So I got scratches on my car from going to the cheap car wash. Is there some sort of miracle cream to apply to take care of them?
June 30, 2006 11:29 AM   Subscribe

What's the name of that stuff that you rub into your paint job that gets rid of the little scratches inflicted from car wash rags?
posted by rileyray3000 to Grab Bag (9 answers total) 1 user marked this as a favorite
You can get rid of swirling and such by polishing, and possibly using clay on your paint, then putting a fresh coat of wax on.

Or if you're lazy, paying a detailing shop to do it for you.
posted by Tacos Are Pretty Great at 11:32 AM on June 30, 2006

(bonus: the wax will make this all easier to handle for a few months.)
posted by Tacos Are Pretty Great at 11:34 AM on June 30, 2006

You need to be careful about using some products. Back in the old days we used something called rubbing compound that would probably do severe damage to modern clear coat finishes. Make sure you get something compatible with the finish on your car.
posted by Carbolic at 11:43 AM on June 30, 2006

A clay bar is what you want.
posted by misskaz at 11:47 AM on June 30, 2006

The product you're looking for is called swirl mark remover. It's in the class of products called 'glazes' -- they're very light polishes. It removes the tiny scratches that look like spiderwebs in the clearcoat of your car. Be aware that using too much of it can cause you to burn through your clearcoat, which will ruin your car's finish. Do not use it on a car that has had it's finish start to oxidize.

My favorite product is 3M swirl mark remover, you need to buy it online or at an auto body supply store. It's a machine glaze, which means that it needs to be applied with a variable speed orbiting buffer and a special 3m pad. I use a Porter Cable orbiting sander with a buffer attachment to apply it.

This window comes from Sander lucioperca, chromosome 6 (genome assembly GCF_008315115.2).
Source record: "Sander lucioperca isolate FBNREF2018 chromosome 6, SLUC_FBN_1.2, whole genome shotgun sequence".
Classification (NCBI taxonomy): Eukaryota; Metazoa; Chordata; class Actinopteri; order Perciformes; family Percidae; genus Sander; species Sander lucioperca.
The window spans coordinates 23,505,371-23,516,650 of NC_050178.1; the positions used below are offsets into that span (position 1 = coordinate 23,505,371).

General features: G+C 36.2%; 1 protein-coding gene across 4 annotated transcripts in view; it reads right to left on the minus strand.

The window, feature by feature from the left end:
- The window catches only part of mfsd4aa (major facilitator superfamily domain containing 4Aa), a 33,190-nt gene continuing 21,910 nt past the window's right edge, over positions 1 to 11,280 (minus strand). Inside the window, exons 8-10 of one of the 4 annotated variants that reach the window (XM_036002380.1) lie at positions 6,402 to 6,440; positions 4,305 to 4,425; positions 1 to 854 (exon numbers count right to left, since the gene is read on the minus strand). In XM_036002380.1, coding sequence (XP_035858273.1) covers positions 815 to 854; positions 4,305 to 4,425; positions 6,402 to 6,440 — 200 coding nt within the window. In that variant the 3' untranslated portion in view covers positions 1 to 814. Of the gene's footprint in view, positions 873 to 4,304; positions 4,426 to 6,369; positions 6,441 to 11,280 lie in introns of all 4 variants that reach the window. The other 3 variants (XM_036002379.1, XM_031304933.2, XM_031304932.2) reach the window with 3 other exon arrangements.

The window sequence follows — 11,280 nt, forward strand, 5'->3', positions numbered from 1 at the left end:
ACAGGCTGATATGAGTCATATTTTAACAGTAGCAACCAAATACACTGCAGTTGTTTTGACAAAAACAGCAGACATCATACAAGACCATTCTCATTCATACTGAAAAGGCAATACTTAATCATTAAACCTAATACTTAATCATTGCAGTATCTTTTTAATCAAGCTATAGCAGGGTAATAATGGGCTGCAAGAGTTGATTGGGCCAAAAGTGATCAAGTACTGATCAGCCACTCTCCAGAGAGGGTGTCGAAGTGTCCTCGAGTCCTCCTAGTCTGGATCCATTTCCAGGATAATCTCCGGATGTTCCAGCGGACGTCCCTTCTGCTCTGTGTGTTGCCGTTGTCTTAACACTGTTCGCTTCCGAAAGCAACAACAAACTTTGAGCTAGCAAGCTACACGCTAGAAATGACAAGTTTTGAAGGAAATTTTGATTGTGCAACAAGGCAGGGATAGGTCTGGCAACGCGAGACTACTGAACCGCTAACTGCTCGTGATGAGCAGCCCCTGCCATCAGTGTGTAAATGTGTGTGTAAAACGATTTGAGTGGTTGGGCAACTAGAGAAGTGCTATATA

There's tons of guides at car enthusiast sites about removing swirl marks.

If they're very light, you can sometimes use a cleaner wax (my favorite is paste zymol, the liquid stuff is crap) to remove them by hand. A light polishing glaze, such as McGuiar's Mirror Glaze will also help.

Claying will help remove contaminants and high spots from the finish, giving it that fresh-from-the-factory feel.
posted by SpecialK at 11:50 AM on June 30, 2006

You want polish. I've gotten it from Griot's Garage in the past, although there are many fine products out there.

You may also want to check out this guide to car detailing from OCD details. There's a photo of a swirled hood before and after lower down on this page.

You can check out the Detail City forums for more advice, too.
posted by IvyMike at 11:52 AM on June 30, 2006 [2 favorites]

Oh, and if you have a Maaco or other one-step paint job -- don't, just don't, even try to polish it.
posted by SpecialK at 12:07 PM on June 30, 2006

That's a fantastic link IvyMike. Thanks.
posted by SeizeTheDay at 1:07 PM on June 30, 2006

Kudos to IvyMike.

I've been searching high and low for a good place to learn about detailing.
posted by zymurgy at 2:10 PM on June 30, 2006

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